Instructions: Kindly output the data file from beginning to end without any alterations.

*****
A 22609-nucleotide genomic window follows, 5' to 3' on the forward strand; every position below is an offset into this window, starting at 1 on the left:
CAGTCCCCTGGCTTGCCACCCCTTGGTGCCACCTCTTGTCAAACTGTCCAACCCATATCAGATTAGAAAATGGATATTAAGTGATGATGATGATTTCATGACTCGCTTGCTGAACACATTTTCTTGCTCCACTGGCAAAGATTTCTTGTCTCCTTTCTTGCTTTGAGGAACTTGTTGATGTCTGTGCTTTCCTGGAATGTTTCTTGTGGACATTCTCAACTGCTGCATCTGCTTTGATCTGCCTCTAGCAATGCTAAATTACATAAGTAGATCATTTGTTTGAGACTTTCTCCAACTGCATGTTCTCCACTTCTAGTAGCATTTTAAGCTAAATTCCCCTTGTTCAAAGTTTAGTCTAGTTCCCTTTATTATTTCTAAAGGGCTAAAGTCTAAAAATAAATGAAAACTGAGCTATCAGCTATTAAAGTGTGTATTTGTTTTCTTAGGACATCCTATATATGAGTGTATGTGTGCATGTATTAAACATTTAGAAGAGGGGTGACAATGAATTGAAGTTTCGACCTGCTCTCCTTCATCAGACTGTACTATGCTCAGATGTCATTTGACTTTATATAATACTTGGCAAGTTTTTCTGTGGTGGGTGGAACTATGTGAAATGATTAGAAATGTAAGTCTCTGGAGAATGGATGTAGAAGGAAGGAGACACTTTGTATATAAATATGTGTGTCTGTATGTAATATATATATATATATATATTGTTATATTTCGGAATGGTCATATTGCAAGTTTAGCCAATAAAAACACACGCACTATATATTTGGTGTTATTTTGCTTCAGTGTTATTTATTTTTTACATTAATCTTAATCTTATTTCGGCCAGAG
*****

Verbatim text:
A 22609-nucleotide genomic window follows, 5' to 3' on the forward strand; every position below is an offset into this window, starting at 1 on the left:
CAGTCCCCTGGCTTGCCACCCCTTGGTGCCACCTCTTGTCAAACTGTCCAACCCATATCAGATTAGAAAATGGATATTAAGTGATGATGATGATTTCATGACTCGCTTGCTGAACACATTTTCTTGCTCCACTGGCAAAGATTTCTTGTCTCCTTTCTTGCTTTGAGGAACTTGTTGATGTCTGTGCTTTCCTGGAATGTTTCTTGTGGACATTCTCAACTGCTGCATCTGCTTTGATCTGCCTCTAGCAATGCTAAATTACATAAGTAGATCATTTGTTTGAGACTTTCTCCAACTGCATGTTCTCCACTTCTAGTAGCATTTTAAGCTAAATTCCCCTTGTTCAAAGTTTAGTCTAGTTCCCTTTATTATTTCTAAAGGGCTAAAGTCTAAAAATAAATGAAAACTGAGCTATCAGCTATTAAAGTGTGTATTTGTTTTCTTAGGACATCCTATATATGAGTGTATGTGTGCATGTATTAAACATTTAGAAGAGGGGTGACAATGAATTGAAGTTTCGACCTGCTCTCCTTCATCAGACTGTACTATGCTCAGATGTCATTTGACTTTATATAATACTTGGCAAGTTTTTCTGTGGTGGGTGGAACTATGTGAAATGATTAGAAATGTAAGTCTCTGGAGAATGGATGTAGAAGGAAGGAGACACTTTGTATATAAATATGTGTGTCTGTATGTAATATATATATATATATATATTGTTATATTTCGGAATGGTCATATTGCAAGTTTAGCCAATAAAAACACACGCACTATATATTTGGTGTTATTTTGCTTCAGTGTTATTTATTTTTTACATTAATCTTAATCTTATTTCGGCCAGAG